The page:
The United States is not alone in building affirmative action on a legacy of slavery and disenfranchisement of a race. Pueng Vongs, writing for Pacific News Service, explores the successes and failures of affirmative action in Brazil, India, Malaysia, and South Africa, countries that have long experienced societal rifts and struggles on the issue of race.
In 2000, Brazil enacted racial quotas for the university system, specifically for those with some African heritage. However, since Brazilians with mixed blood account for roughly 40 percent of the population, determining 'to which race each Brazilian belongs' is very difficult. The quota system was recently suspended because of a constitutional challenge in the Brazilian Supreme Court, something Vongs notes, 'could also foreshadow problems for the United States, as its mixed-race population grows and notions of racial identity change.' On a different note, Malaysia's 'native son' policy was adopted to give Malays better business opportunities and a leg up in university admissions so as to compete with the ethnic Chinese -- who comprise 33 percent of the population and control 70 percent of the wealth,' Vongs writes. This disparity has contributed to some of Malaysia's bloodiest conflicts. The Malaysian prime minister 'recently hinted at dumping the 'native son' policy,' a move that Vongs predicts would 'plunge the nation into chaos and violence.'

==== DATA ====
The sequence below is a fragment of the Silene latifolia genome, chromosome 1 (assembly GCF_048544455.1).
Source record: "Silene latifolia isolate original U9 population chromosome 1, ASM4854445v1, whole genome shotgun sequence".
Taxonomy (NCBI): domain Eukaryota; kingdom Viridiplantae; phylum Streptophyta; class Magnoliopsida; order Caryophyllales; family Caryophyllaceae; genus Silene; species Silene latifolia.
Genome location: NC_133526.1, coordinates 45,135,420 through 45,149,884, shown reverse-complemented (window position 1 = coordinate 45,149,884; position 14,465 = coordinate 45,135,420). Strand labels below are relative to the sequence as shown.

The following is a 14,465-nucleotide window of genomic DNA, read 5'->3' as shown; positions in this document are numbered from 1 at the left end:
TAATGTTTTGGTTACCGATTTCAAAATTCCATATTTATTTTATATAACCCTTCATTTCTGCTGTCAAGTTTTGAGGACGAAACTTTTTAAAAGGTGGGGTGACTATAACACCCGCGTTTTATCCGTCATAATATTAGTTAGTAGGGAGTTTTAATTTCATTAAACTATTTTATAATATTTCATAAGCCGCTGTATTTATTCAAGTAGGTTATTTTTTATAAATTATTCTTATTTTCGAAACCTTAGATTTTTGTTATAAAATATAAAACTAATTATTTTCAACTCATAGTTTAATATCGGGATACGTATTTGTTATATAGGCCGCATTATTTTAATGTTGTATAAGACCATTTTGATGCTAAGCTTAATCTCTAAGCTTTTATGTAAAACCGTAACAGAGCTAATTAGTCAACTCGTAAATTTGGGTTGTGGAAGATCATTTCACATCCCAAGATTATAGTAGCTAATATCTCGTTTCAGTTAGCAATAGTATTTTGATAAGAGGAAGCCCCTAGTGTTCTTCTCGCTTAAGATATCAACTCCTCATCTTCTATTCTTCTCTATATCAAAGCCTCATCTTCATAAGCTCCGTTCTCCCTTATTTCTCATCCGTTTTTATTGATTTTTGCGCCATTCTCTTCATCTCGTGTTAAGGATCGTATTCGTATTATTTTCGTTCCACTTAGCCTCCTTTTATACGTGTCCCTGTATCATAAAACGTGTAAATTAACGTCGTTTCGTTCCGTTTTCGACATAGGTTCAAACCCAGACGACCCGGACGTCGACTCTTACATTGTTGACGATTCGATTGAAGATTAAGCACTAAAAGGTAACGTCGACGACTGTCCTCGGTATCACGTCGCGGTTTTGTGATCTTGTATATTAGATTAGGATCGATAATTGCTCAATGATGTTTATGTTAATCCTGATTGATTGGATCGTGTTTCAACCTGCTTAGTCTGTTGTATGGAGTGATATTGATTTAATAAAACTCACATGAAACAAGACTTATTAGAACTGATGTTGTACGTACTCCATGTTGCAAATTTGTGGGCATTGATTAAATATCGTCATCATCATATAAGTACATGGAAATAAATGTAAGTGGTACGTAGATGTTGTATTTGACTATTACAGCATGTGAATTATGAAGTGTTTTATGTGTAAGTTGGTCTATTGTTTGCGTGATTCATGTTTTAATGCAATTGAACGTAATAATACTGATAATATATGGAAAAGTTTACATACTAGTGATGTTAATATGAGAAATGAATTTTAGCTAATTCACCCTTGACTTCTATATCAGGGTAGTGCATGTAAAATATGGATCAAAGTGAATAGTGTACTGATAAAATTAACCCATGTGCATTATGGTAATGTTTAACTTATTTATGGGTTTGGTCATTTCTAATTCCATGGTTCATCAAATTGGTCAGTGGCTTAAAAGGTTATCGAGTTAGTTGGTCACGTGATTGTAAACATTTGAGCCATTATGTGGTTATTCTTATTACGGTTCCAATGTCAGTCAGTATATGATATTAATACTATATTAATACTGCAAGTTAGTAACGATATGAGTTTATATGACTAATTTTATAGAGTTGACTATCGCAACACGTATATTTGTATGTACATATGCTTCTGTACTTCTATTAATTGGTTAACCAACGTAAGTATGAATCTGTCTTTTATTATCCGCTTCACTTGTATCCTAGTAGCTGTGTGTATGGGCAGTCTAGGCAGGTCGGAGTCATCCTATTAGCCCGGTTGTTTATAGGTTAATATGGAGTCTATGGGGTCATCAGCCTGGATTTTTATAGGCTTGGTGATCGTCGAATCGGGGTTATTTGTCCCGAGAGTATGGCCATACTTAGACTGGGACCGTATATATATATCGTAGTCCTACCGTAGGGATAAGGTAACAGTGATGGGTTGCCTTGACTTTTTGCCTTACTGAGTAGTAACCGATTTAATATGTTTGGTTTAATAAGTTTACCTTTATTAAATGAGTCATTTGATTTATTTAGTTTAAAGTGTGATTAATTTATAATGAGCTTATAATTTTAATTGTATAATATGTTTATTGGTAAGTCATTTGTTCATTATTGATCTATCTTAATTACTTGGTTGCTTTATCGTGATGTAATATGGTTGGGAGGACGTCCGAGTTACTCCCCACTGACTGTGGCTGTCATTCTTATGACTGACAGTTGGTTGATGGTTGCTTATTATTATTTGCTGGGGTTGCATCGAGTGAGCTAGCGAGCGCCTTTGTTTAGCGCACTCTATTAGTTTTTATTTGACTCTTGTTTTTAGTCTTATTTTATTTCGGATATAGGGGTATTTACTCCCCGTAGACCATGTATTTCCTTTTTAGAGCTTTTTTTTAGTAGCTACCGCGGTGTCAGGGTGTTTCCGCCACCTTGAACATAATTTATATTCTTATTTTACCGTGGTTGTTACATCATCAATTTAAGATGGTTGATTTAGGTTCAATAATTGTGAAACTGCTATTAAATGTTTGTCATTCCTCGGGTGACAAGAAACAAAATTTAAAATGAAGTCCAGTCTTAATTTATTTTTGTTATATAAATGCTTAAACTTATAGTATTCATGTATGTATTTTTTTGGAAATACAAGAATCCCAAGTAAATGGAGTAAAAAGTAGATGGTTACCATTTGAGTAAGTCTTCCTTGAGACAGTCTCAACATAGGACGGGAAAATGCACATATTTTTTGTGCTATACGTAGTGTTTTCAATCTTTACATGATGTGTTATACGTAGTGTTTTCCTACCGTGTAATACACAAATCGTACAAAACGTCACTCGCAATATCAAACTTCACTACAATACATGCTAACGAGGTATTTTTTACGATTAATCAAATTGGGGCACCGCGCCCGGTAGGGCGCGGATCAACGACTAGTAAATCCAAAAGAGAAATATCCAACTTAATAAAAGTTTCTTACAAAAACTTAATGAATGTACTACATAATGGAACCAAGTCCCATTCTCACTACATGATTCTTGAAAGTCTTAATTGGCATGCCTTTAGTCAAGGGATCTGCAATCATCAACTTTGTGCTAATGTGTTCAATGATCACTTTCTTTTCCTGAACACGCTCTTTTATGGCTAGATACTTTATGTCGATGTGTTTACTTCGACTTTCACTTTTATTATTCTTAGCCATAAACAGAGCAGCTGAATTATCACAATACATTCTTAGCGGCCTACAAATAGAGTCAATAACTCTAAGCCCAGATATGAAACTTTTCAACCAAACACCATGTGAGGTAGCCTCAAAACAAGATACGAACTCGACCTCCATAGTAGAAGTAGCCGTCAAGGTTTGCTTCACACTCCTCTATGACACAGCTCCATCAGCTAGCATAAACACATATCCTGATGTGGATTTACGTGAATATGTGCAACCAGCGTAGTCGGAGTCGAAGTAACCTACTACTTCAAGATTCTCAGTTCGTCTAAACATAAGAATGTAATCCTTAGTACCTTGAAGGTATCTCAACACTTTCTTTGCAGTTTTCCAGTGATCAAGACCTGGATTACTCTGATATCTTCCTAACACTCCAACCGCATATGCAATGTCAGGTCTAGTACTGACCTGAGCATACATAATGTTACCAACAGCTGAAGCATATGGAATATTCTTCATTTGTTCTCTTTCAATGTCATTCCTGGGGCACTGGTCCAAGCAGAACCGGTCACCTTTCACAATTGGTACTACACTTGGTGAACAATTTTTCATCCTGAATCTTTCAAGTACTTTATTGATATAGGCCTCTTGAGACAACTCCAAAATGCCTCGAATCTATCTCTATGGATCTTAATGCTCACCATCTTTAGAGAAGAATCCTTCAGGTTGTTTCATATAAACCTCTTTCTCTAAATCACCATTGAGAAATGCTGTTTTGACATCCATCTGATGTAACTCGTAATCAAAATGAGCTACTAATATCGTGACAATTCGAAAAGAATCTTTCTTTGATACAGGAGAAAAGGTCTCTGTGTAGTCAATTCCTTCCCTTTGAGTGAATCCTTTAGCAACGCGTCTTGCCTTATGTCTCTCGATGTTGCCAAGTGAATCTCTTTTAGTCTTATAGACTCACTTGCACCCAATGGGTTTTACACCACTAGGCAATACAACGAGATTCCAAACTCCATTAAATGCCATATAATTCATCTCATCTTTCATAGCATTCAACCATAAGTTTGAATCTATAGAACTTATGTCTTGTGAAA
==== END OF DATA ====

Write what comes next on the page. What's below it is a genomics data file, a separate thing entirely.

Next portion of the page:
South Africa has had little success with its attempts to even
out the massive racial disparities of wealth and advantage.
Affirmative action has only benefited a small minority of the black
elite in the country while the large majority live in poverty,
'devastated by generations of oppressive apartheid policies.' In
India, however, with one of the oldest affirmative action policies,
the political power of lower castes in India is growing with the
nation's first-ever 'untouchable' chief minister. Vongs notes that,
'countries may be slowly realizing that correcting legacies of
injustice and discrimination may involve preferential programs
based on both race and class, not race alone.'
-- Joel Stonington